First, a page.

Delaware opt-out bill clears Senate committee

     A bill advanced by the Delaware Senate Education Committee gives parents the right to opt their children out taking the the Smarter Balanced assessment, a state test being given for the first time this year. (<a href=Photo via ShutterStock) " title="shutterstock_203920246" width="640" height="360"/>

    A bill advanced by the Delaware Senate Education Committee gives parents the right to opt their children out taking the the Smarter Balanced assessment, a state test being given for the first time this year. (Photo via ShutterStock)

    A Delaware bill codifying parents’ ability to opt their children out of a new standardized test has cleared the State Senate’s education committee.

     The “opt-out bill” was signed out of committee Thursday evening. All eight of the committee’s members signed the bill out. One committee member did not favor the legislation, but still signed it out. Seven senators signed the bill on its merits.

    The bill gives parents the right to opt their children out of the Smarter Balanced assessment, a state test being given for the first time this year. It also requires schools to provide alternative activities for students who choose not to take the test and notify parents in advance of their right to opt out.

    So far, roughly one percent of Delaware students have opted out of Smarter Balanced, according to unofficial figures tabulated by NewsWorks/WHYY.

    Though the bill is relatively tame, it has sparked fierce debate in the First State. The bill’s supporters–who include the state PTA –say the law will create a path for parents to remove their children from a test some feel is unproven and whose results will be used to unfairly judge teachers and schools.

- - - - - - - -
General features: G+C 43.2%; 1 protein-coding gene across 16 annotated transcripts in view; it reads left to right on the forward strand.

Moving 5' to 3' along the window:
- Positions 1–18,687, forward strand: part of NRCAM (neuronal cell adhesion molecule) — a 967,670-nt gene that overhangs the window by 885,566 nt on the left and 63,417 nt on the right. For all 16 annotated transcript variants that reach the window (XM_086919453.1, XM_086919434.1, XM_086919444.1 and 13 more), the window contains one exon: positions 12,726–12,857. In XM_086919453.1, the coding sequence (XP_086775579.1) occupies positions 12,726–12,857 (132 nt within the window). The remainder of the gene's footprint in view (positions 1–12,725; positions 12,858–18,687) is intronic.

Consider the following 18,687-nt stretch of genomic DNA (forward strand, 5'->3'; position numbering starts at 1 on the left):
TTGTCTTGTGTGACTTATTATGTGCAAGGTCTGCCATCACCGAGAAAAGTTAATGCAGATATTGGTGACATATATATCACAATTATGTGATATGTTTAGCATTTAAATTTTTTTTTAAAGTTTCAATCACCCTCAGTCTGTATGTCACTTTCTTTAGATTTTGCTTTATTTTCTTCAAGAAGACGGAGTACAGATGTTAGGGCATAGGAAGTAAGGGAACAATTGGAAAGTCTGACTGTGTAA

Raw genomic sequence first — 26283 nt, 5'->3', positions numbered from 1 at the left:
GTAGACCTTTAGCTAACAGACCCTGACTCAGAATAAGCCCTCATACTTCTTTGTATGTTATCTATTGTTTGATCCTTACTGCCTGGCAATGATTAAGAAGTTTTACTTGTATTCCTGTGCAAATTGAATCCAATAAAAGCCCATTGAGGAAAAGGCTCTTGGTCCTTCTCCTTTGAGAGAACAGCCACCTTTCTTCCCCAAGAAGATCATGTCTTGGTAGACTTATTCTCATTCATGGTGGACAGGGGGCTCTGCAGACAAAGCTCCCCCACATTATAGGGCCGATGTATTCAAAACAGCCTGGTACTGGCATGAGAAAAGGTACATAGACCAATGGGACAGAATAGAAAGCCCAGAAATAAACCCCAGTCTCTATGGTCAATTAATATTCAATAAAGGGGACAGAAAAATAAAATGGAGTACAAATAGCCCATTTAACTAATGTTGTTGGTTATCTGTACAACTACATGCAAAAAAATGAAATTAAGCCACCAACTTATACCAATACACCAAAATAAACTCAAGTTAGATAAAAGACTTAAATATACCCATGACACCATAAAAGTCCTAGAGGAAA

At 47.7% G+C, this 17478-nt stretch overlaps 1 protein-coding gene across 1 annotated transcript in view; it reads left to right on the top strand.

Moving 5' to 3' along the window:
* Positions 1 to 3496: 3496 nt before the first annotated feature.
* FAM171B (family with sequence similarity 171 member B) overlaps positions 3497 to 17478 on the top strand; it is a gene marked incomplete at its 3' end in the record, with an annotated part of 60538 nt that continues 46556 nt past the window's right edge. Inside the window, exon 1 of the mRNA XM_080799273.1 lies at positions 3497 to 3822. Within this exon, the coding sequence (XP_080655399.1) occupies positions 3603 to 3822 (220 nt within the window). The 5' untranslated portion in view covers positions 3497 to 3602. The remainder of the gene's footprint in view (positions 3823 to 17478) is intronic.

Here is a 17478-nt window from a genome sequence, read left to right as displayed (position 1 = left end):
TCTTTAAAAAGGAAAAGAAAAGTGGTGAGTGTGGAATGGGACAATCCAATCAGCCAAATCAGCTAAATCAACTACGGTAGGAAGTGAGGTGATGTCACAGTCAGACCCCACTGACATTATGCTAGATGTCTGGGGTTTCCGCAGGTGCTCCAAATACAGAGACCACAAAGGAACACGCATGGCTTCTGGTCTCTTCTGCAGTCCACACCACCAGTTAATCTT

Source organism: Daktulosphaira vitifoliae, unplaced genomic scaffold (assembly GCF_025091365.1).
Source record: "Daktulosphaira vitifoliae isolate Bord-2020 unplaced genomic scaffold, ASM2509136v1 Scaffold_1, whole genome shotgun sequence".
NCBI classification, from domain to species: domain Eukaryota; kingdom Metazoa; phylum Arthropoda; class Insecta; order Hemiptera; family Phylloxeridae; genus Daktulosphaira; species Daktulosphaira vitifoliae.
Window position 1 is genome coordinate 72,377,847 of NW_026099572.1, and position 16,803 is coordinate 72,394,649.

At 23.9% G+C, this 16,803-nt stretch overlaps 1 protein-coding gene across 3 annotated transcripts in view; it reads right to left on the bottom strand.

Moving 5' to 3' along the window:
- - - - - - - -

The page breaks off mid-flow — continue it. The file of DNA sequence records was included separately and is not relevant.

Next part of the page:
Opt-out opponents–including various business groups and the state Department of Education–argue the state needs a valid tool to measure student progress, teacher effectiveness, and school performance. Civil rights groups also worry schools will abuse the law to omit at-risk and disadvantaged students, thus boosting their scores but obscuring areas of need.

    That debate boiled over during a Wednesday meeting of the Senate Education Committee that featured intense testimony from both sides.

    The opt-out bill barely cleared the state House Education Committee in April after a lengthy floor debate. It then steamrolled through the house by a vote of 36-3.

    After passing through the senate education committee Thursday, it can now moves to the Senate floor for a vote.

    Gov. Jack Markell opposes the legislation and has hinted that he may veto the opt-out bill if it reaches his desk. Markell has acknowledged an overabundance of standardized tests in Delaware schools and recently launched a testing inventory meant to eliminate redundant state and local exams.

    The governor, however, stands by the Smarter Balanced assessment, which is designed to gauge student mastery of Common Core State Standards and is being administered in 16 other states.

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